But, even were some of the political criticisms correct- not only about Fascism, but on the generation gap, the worthlessness of the school system, or the uncaring nature of the Roman Catholic Church, they would still miss the whole point of the film- that this is not Italy as it was in the 1930s, but Italy as remembered, and remembered by Fellini alone. The terrific scenes are many. There is the Biondi family’s picnic outing with crazy Uncle Teo (Ciccio Ingrassia), who’s let out from the insane asylum for a day, where he first pisses in his pants- forgetting to open his fly, and then climbs an apple tree and shouts, ‘I want a woman!’ until the doctors and a midget nun- a woman, indeed!, get him down. There is the snowfall scene where a peacock appears out of nowhere, the fog scene where a white bull similarly appears with no reason. There is Titta’s and his pal’s obsession with the asses of women, especially Gradisca’s, as well as their joint masturbation sessions. There is Gradisca’s search for love, and town whore Volpina (Josiane Tanzilli) and her search for sex. There is the marital woes of Papa (Armando Brancia) and Mama Biondi (Pupella Maggio), and then her death. There are the fantasy and tall tale sequences at the hotel, narrated by the Lawyer (Luigi Rossi)- one of several Fourth Wall breakers, the fantasy marriage of fat boy Ciccio to sexy Aldina, at the behest of the floral image of Mussolini, and the townsfolk rowing out to see the fantastical American bound luxury liner, The Rex. Finally, the film ends with the salvation and doom of Gradisca, as she marries a Fascist officer, and the film comes to a dim end, literally, as Fellini seems to have buried the past, which fades like the Fascist promises.

  The two disk DVD, put out by The Criterion Collection, is a great improvement on 1998 single disk DVD. It is a radiant film and transfer, in a 1.85:1 aspect ratio. Thankfully, the film comes with not only subtitles but in an English dubbed version. The first disk has the film, the American trailer, and an audio commentary by film scholars Peter Brunette and Frank Burke, as well as a deleted scene of a lost ring in a toilet. The commentary often suffers from the duo’s reading way too much into the film, even as they decry the very same thing done by others, but it’s a solid commentary, devoid of the usual critical fellatio that often bogs down commentaries. Yet, too often they delve into longwinded explanations of the obvious, such as Fellini’s use of self-representation in a film laden with deliberate grotesques, his attacks on Fascism, the church, schools, and sexual mores, or even the manifest themes of the intrusion of the real world into memory- the peacock, foreigners, the Fascists, The Rex, etc., especially considering the film ends with the word Amarcord, not Fin, onscreen. Disk two has a 45 minute documentary called Fellini’s Homecoming- about the director and Rimini, an interview with Magnali Noël, a gallery of Fellini’s drawings of the characters, a collection of stills and radio ads, and audio interviews with Fellini, and others, by Gideon Bachmann, a Fellini cohort. There is also video restoration demonstration on disk two, and a 63 page booklet, with the full text of Fellini’s 1967 essay My Rimini, and an essay by film scholar Sam Rohdie.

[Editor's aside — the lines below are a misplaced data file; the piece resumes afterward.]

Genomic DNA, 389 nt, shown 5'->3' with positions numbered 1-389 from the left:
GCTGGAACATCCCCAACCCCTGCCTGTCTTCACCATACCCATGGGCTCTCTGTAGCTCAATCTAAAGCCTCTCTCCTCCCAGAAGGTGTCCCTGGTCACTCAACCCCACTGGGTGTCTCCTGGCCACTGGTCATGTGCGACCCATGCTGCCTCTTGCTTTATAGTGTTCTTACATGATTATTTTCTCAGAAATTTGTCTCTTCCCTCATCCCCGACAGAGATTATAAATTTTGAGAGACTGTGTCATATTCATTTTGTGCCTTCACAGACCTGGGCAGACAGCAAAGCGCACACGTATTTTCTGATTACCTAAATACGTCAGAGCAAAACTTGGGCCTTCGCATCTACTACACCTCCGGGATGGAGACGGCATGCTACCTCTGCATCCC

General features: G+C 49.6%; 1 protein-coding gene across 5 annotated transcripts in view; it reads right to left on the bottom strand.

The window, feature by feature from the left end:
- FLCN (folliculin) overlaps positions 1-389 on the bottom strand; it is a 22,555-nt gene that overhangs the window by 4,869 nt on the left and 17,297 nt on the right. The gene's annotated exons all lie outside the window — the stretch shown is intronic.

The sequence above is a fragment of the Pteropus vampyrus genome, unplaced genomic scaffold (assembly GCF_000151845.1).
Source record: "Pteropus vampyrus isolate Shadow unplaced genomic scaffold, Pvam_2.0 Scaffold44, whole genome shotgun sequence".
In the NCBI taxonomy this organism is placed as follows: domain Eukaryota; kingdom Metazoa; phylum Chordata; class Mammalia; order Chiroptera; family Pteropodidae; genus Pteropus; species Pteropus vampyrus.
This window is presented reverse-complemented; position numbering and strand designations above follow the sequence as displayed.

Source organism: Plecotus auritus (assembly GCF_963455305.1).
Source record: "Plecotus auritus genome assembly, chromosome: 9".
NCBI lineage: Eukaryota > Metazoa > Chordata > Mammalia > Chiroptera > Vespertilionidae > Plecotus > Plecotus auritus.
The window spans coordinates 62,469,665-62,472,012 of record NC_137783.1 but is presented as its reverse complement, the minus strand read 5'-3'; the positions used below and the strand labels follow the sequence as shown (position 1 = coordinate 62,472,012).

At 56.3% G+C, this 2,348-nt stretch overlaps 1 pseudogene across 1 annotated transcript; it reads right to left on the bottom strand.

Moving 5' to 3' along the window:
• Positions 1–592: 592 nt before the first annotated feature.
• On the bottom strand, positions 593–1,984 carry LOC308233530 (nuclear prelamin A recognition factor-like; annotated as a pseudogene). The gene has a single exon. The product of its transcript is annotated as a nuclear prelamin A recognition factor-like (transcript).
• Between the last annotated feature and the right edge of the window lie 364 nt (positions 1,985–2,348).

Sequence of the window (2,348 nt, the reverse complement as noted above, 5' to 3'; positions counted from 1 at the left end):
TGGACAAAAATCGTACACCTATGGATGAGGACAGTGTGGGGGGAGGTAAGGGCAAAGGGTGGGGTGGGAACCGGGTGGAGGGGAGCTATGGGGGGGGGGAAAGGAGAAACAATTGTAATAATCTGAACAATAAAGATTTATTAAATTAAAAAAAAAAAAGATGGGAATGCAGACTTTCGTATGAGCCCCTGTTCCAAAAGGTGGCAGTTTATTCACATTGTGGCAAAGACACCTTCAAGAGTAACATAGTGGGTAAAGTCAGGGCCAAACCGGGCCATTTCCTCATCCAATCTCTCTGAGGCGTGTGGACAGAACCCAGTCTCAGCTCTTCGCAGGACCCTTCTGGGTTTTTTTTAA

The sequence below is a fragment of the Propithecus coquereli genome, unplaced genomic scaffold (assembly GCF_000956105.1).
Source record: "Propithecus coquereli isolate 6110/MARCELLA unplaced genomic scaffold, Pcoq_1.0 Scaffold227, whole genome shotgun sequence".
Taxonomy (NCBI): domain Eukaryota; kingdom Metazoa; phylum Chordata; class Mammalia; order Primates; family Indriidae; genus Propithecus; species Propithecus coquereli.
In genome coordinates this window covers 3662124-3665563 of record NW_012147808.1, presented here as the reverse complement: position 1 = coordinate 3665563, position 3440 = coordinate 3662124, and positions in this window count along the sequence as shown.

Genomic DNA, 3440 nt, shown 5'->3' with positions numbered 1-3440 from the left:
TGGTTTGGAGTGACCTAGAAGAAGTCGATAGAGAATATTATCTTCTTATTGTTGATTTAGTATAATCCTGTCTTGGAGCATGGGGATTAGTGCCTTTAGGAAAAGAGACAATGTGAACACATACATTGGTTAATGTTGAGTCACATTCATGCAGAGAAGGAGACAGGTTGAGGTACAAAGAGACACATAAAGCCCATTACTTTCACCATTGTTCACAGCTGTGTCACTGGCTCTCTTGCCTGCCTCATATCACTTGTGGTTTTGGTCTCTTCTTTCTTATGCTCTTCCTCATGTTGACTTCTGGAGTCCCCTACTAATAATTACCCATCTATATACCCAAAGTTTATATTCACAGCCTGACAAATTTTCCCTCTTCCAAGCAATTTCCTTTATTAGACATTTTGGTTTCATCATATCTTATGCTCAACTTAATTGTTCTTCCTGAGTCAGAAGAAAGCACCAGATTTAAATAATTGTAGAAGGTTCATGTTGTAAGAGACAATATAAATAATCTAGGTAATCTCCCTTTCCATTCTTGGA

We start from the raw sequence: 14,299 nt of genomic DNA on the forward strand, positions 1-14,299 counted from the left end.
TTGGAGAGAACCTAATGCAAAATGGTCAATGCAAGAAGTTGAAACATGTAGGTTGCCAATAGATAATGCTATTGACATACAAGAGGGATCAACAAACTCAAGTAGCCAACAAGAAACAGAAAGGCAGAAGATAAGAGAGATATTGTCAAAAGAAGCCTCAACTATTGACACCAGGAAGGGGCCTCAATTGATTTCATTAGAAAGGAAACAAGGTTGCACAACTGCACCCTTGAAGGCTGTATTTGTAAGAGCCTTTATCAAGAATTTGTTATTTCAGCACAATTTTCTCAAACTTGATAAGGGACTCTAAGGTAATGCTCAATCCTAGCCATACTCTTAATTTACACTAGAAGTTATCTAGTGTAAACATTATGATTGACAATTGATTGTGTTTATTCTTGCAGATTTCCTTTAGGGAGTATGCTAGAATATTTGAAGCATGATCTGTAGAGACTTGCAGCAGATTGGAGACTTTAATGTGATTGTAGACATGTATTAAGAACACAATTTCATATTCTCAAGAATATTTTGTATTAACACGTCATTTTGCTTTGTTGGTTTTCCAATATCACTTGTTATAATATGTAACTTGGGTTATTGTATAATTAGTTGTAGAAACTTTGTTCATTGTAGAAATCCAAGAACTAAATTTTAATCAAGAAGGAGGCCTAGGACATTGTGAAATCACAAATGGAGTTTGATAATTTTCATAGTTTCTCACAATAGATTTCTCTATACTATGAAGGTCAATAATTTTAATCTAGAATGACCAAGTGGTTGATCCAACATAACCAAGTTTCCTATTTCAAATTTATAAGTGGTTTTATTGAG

The musical soundtrack, by Nino Rota, is stellar, and the best thing in the film, although the cinematography by Giuseppe Rotunno is not far behind, especially in the sunset scene where Uncle Teo is coaxed down from the apple tree and back to the asylum. Yet, Amarcord succeeds because its totality is greater than any of its great to mediocre parts. It may not be a great film, but it is a great display of artistic excellence to marshal such disparate elements into a film that succeeds far more often than it doesn’t. Federico Fellini, in this film, shows that he is a great artist, even when his art is not great.

[An expurgated version of this article originally appeared on the Alternative Film Guide website.]